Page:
A few weeks ago, I wrote an article about my best investing moves and the worst ones. As investors, we live various experiences and have the chance to learn from them. My fellow blogger ATL at Amber Tree Leaves commented on this article telling he that if could go back in time and start over again, he would immediately start investing with a systematic plan. The idea is to invest, even a small amount of money, on a regular basis. You could do it once a month or, even easier, invest every two weeks at the same time you receive your paycheck. If you choose the latter, it’s like reducing your salary at first, but you won’t feel the difference after a short while. After reading his comment, I thought; this advice is so simple, and it’s the best advice for all investors.
Time in the Market is the Most Effective Investing Strategy
We can spend all day debating about the best investing strategy. Some will tell you passive indexing with ETFs is way to go, some others will choose investing with an advisor and others like me will put their focus on dividend growth investing. The fact is that while I’m a firm believer in my own investing strategy, the truth is that being invested in the stock market for a long time remains the best strategy above all no matter what you do with your portfolio.
Let’s do some math to see how this works in real life. Assume you have $140 to invest bi-weekly. This would make a total of $3,640 per year. It’s not a big amount and it is easily affordable by just about anyone, at any age. I’ve used the Financial Mentor calculator to run several calculations. The idea is to start the scenarios at different ages, and stop at 65 to see how much your portfolio would be worth. I used a 4% investment return as a starting point:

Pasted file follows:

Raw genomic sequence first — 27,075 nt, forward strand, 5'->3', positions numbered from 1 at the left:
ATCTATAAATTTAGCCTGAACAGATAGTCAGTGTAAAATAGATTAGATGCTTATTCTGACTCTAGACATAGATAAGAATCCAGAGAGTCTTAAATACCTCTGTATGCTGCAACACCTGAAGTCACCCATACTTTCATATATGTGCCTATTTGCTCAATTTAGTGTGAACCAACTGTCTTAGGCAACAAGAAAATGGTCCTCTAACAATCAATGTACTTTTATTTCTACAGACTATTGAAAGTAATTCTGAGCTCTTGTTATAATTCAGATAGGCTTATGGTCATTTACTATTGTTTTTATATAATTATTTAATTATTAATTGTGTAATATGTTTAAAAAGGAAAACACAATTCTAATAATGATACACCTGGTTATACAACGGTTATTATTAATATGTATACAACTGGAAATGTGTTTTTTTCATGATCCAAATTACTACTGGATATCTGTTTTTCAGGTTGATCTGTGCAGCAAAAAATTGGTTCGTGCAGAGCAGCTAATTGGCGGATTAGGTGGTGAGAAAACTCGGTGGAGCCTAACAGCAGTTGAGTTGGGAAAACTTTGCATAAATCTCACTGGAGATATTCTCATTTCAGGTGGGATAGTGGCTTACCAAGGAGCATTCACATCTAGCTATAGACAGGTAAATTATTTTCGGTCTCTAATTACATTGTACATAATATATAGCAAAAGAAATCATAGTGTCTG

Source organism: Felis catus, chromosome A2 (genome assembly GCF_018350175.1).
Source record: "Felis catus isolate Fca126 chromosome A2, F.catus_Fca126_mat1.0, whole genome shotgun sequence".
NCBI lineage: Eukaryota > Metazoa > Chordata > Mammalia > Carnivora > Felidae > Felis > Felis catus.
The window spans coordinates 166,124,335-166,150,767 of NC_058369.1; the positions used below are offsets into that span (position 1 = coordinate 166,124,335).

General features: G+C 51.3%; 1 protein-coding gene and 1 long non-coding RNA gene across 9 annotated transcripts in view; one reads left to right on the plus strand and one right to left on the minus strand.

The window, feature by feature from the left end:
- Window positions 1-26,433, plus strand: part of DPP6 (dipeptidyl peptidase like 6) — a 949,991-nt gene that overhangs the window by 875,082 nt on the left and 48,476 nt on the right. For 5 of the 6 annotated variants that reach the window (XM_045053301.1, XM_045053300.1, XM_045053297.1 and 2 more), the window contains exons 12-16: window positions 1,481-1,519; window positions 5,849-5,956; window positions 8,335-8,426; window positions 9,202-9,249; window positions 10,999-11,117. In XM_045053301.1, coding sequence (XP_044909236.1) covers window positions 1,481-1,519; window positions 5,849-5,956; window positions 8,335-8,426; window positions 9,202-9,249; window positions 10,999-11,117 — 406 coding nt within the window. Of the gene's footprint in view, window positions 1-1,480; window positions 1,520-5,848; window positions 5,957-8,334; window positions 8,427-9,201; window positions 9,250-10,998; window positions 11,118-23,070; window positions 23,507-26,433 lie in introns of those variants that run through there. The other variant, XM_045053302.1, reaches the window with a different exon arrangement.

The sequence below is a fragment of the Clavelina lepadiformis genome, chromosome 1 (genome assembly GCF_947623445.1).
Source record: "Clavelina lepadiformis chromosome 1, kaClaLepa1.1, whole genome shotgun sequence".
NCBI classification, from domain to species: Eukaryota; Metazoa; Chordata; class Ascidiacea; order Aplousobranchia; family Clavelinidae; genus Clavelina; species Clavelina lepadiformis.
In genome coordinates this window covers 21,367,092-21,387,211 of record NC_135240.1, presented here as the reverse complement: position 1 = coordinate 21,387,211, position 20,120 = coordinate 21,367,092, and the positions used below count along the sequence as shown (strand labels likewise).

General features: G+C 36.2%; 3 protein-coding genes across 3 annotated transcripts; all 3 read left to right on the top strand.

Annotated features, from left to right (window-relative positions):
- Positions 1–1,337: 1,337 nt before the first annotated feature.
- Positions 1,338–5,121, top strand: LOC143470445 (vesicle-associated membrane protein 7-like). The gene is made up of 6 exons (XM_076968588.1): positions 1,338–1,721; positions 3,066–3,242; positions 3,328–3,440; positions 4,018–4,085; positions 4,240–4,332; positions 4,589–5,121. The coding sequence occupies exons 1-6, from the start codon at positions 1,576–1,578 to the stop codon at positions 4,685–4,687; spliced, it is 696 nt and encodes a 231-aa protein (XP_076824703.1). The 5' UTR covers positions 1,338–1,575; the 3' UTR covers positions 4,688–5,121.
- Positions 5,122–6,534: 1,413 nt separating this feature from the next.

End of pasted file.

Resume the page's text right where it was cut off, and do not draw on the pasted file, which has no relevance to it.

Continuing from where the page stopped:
source: author’s table
|Starting Age||Years Invested||Total at 65|
As you can see, it makes an incredible difference to start investing at the age of 20 ($507,810.53) vs starting only 10 years later ($299,322.34). In fact, starting 10 years later cost you over $200,000. Unless you are the next Warren Buffett, you will never able to compensate for this 10 years with better investing results. I’ve done some calculations to see what rate of return you need to achieve to compensate for not starting to invest at the age of 20:
source: author’s table
|Starting Age||Investment Return||Total at 65|
You may think achieving 6.1% return is feasible if you start at the age of 30 and you are right. However, do you realize that this represents an increase of 52.5% on your original rate of return? And if you think it’s still not the end of the world, maybe you will change your mind if I tell you that if you start investing at the age of 20 and average a 6.1% return, you will reach the $1 million dollar mark at the age of 65 by simply investing your small $140 bi-weekly (total amount is exactly $1,023,697.93).
These calculations show us something that is now obvious: not matter how you invest, if you start early, you don’t need an astronomical rate of return to acheive financial freedom.
Invest Every Two Weeks and Reach Financial Freedom
I’m writing this article mainly because I wish I had read something similar when I was still in University. I would have spent less money on beer and clothing then I would have started investing this magical $140 bi-weekly. Even if I had invested this amount in a balanced mutual funds, I would still reach a 4% investment return over a long period of time and build a solid nest egg.
We all make the same mistake; we think saving money will be easier when we will make more. The problem is that more expenses come with a higher salary. In my early 30s, I was already a homeowner and a father of three. This makes my budget a lot higher and if I hadn’t started saving already, starting now would be extremely difficult. Since you don’t spend what you don’t have, if you invest the money directly into your retirement account right from your paycheck, you will just get used to living without this money.
This is very simple advice, and yet, it is the best you could ever give to a young person.